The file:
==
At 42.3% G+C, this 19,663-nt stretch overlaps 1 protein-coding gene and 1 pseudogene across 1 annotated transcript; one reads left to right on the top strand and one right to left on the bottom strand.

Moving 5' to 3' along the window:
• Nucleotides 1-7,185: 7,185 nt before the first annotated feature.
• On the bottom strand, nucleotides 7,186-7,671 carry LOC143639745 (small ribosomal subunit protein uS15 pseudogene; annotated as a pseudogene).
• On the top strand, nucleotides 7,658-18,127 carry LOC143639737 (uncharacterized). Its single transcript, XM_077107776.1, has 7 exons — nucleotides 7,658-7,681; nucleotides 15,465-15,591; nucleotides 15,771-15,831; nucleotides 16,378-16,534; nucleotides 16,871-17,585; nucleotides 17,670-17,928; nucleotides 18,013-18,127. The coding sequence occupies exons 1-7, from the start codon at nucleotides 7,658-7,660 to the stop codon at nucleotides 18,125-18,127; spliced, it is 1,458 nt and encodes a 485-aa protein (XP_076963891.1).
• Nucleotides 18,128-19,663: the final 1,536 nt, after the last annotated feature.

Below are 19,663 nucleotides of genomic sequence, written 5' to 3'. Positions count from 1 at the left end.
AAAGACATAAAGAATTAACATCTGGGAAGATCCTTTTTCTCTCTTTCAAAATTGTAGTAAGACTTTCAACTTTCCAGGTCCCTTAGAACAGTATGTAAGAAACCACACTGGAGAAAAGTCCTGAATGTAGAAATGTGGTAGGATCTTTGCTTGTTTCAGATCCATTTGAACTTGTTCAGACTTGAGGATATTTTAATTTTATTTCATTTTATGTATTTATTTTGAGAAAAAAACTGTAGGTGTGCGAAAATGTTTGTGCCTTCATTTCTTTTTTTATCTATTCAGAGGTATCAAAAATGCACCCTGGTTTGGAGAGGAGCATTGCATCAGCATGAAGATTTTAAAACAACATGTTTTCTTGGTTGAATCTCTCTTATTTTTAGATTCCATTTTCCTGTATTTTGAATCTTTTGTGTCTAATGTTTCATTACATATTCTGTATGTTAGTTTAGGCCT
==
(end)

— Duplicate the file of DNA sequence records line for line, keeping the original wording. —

At 42.3% G+C, this 19,663-nt stretch overlaps 1 protein-coding gene and 1 pseudogene across 1 annotated transcript; one reads left to right on the top strand and one right to left on the bottom strand.

Moving 5' to 3' along the window:
• Nucleotides 1-7,185: 7,185 nt before the first annotated feature.
• On the bottom strand, nucleotides 7,186-7,671 carry LOC143639745 (small ribosomal subunit protein uS15 pseudogene; annotated as a pseudogene).
• On the top strand, nucleotides 7,658-18,127 carry LOC143639737 (uncharacterized). Its single transcript, XM_077107776.1, has 7 exons — nucleotides 7,658-7,681; nucleotides 15,465-15,591; nucleotides 15,771-15,831; nucleotides 16,378-16,534; nucleotides 16,871-17,585; nucleotides 17,670-17,928; nucleotides 18,013-18,127. The coding sequence occupies exons 1-7, from the start codon at nucleotides 7,658-7,660 to the stop codon at nucleotides 18,125-18,127; spliced, it is 1,458 nt and encodes a 485-aa protein (XP_076963891.1).
• Nucleotides 18,128-19,663: the final 1,536 nt, after the last annotated feature.

Below are 19,663 nucleotides of genomic sequence, written 5' to 3'. Positions count from 1 at the left end.
AAAGACATAAAGAATTAACATCTGGGAAGATCCTTTTTCTCTCTTTCAAAATTGTAGTAAGACTTTCAACTTTCCAGGTCCCTTAGAACAGTATGTAAGAAACCACACTGGAGAAAAGTCCTGAATGTAGAAATGTGGTAGGATCTTTGCTTGTTTCAGATCCATTTGAACTTGTTCAGACTTGAGGATATTTTAATTTTATTTCATTTTATGTATTTATTTTGAGAAAAAAACTGTAGGTGTGCGAAAATGTTTGTGCCTTCATTTCTTTTTTTATCTATTCAGAGGTATCAAAAATGCACCCTGGTTTGGAGAGGAGCATTGCATCAGCATGAAGATTTTAAAACAACATGTTTTCTTGGTTGAATCTCTCTTATTTTTAGATTCCATTTTCCTGTATTTTGAATCTTTTGTGTCTAATGTTTCATTACATATTCTGTATGTTAGTTTAGGCCT